Centre for Health Economics and Policy Analysis


CHEPA researchers have helped shape Canada’s health system for more than a quarter-century. They continue that tradition today, investigating pressing issues such as the relationship between doctors’ pay and health system costs; ethical concerns related to who gets what care and who has a say in it, and whether evidence supports the health decisions being made.

The centre was founded in 1988 by a group of health economics and health policy analysis pioneers -  Greg Stoddart, Jonathan Lomas, Roberta Labelle, David FeenyGeorge Torrance and Amiram Gafni - to be a multidisciplinary centre with research, teaching and service activities that provide timely and relevant evidence to inform policy-making at all levels of the health-care system.

It continues this tradition today, working at the intersection of the health and social sciences, evaluating how Ontario’s health system is performing and supporting the development of policies to enhance the system’s effectiveness and sustainability. Evidence about what works and what could be improved derives from the study of how well policies achieve their objectives and the consideration of values such as fairness and patient-centredness.

Using the tools of economics, sociology, political science and ethics, CHEPA researchers address issues such as:

  • Explaining and measuring the factors that cause social inequalities in health.
  • Finding the best ways to pay health-care providers and manage human resources to achieve higher quality and better outcomes for the money spent.
  • Determining what prevents -- and what enables -- patient-centred care and shared decision making.
  • Researching the best methods for assessing new health technologies and treatments, as well as the social implications of these methods.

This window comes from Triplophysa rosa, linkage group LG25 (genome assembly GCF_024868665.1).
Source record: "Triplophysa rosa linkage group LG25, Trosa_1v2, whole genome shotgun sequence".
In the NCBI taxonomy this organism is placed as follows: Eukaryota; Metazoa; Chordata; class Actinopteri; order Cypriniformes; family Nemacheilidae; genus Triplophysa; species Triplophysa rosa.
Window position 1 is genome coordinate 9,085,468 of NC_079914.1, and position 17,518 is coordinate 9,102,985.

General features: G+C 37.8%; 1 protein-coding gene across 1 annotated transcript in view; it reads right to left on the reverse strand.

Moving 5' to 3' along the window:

• Assessing the roles of values and ethical considerations in health policy.
  • Using public and community engagement to learn about the health system.
  • Finding ways to support evidence-informed policymaking.

CHEPA’s knowledge exchange program, which uses multiple strategies for communicating and sharing information, ensures the knowledge generated through the work of its members is effectively communicated to health system decision-makers and other stakeholders. Collaboration with those who use the research ensures that CHEPA’s work meets the specific needs of these individuals and groups. Complementary initiatives, such as a rapid-response evidence service and training, enables health system leaders to identify and act on evidence and values in a timely way.

  • Mulvale, O‚ÄôReilly receive Early Researcher Awards

    Two members of CHEPA’s faculty are among 11 McMaster professors to receive Early Researcher Awards (ERA) from the provincial government.

    Gillian Mulvale, left, Assistant Professor, Health Policy and Management at the DeGroote School of Business, and Daria O’Reilly, right, Associate Professor in the Department of Clinical Epidemiology and Biostatistics, McMaster University and Faculty Lead of the MaRS Excellence in Clinical Innovation and Technology Evaluation (EXCITE) Program, within the Programs for Assessment of Technology in Health (PATH) Research Institute at St. Joseph’s Healthcare Hamilton (SJHH), are among those recognized by the ERA as promising researchers with the potential to become world-class innovators. Both women joined CHEPA’s faculty in the summer of 2012.

    The ERA will enable O’Reilly to conduct research to find ways to spend resources more efficiently in treating diabetes. Mulvale’s work will use smartphone technology to help families and service providers deliver coordinated services for adolescents with mental illness.

    The Early Research Award funds each recipient to a maximum of $140,000 by the provincial government, with matching funding of $50,000 from McMaster, over the next five years.

    Full story

CHEPA Seminars

Throughout the academic year, CHEPA recruits speakers to present seminars on selected health research topics. For a schedule of future seminars, click here.

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